His Highness Shaikh Mohammad Bin Rashid Al Maktoum, Vice-President and Prime Minister of the UAE and Ruler of Dubai, expressed this view in his historic article published in February 2015 titled, ‘Governments Must Be Engines of Innovation’. There is a battle for existence because change is sweeping, accelerating, and waits for no one. Those who do not adapt to it condemn themselves to death. There is no doubt that change generates a sense of concern and fear of the unknown among many people and this is a natural feeling toward all that is new.
However, it is a positive phenomenon because it stimulates and mobilises nations’ and people’s assets and capabilities, viewing it as a civilisational challenge within which they should assert themselves and preserve their role. The lack of change triggers immobility and stalemate, and, subsequently, the decay of societies, as the Arab intellectual Abdul Rahman Bin Khaldun said. In this context, Imam Al Shafi’i said, “Verily, I saw water become putrid in its stagnation, and become sweet when it flows.”
The fifth fact is that change has both positive and negative aspects. The drawbacks should not be evoked to reject change, oppose it, or put obstacles in its way because it is definitely occurring and cannot be avoided. Can anything stop the smartphone revolution while Apple continues its technological innovations and breakthroughs? Therefore, it is better to accept this change and play a part in it, to benefit from its positive aspects and significantly limit its negative ones. The change process involves adverse effects, which would put the world in a stationary position if they are not overcome. The current change the world is undergoing, mainly at the social and cultural levels, undoubtedly has some aspects that do not suit us as Arabs and Muslims and contradict with our beliefs and customs. As such, we are not required to go with the flow of change that renounces our beliefs and traditions or undermines our identity and cultural and civilisational specificities. I would rather talk about the positive change that better serves our societies at all levels, paves the way for the current and future generations toward progress, knowledge, and development, and make us an effective component of human civilisation. This is the kind of change we need to be part of and we are capable to take part in it and effectively interact with it.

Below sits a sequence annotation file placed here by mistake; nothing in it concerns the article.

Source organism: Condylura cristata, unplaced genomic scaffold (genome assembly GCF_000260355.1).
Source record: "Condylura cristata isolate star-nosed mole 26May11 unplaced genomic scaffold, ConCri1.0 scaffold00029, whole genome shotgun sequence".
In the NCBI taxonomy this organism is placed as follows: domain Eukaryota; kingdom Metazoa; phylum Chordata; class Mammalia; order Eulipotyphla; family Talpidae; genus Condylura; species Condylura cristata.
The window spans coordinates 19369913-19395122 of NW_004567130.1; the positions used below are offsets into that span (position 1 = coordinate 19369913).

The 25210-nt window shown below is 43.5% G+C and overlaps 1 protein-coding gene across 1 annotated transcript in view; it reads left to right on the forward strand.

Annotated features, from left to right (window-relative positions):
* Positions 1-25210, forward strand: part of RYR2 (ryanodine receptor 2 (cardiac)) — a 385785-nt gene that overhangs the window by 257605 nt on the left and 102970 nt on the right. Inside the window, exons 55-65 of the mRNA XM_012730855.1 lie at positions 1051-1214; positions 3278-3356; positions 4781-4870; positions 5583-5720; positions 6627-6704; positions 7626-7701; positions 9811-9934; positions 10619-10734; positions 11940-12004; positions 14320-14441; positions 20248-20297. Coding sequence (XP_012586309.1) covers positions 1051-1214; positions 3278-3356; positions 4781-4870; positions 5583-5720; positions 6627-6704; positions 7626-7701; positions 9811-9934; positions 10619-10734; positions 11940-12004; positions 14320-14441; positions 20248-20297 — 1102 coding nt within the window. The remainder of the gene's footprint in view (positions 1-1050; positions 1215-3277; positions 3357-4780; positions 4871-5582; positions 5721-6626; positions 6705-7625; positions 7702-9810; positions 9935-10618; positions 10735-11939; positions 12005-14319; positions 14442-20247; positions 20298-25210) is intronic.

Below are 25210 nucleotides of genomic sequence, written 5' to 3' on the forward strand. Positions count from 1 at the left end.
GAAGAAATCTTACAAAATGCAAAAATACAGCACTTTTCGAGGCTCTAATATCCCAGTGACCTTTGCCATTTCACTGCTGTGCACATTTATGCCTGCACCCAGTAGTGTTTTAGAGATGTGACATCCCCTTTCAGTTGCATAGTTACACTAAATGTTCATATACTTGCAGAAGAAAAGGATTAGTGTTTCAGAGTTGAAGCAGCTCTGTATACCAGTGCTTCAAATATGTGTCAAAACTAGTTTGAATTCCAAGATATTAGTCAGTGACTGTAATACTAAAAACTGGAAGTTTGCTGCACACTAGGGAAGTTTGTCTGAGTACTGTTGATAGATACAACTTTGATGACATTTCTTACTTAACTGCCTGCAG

The sixth fact is that lack of progress does not only mean remaining in the same position but regression as well. In a constantly changing world, the ones who do not consciously and resolutely engage and effectively participate in the process of change are in fact lagging behind every day, simply because others surpass them.
The seventh fact is that Islam does not oppose engagement in the radical change process that the world is witnessing. It does not prohibit progress or creativity, yet some misinterpretations hinder progress, leave us at the rear instead of taking us forward, and represent a distorted image of Islam to the world. Consequently, I hope that religion is not involved while dealing with every new change in the world because Islam does not prohibit us from development, change, and renewal; rather it is our responsibility in the first place. As God the Almighty says in the Quran, “Allah will not change the condition of a people until they change what is in themselves” (Surah Ar-Ra’d, verse: 11).
Within this general framework, change should be at the forefront of our Arab countries’ priorities, both at present and in their future plans. I therefore suggest that these Arab countries create government bodies whose key responsibility is to address change and lay the foundations to effectively engage in its processes.
This conceptual framework to understand change at the Arab region’s level may encounter certain people that insist on seeking progress in the past, and not toward the present or the future, believing in the possibility of isolation from the world. However, the process of development and change in the world is so rapid that it neither waits for those who are stagnant in their locations and thoughts nor those who are hesitant, afraid, and lacking in self-confidence. The equation that everyone should admit to and adopt, especially in the Arab and Islamic world, is: either embrace change or live in a cave far from the world.
Professor Jamal Sanad Al Suwaidi is the Director General of the Emirates Centre for Strategic Studies and Research (ECSSR).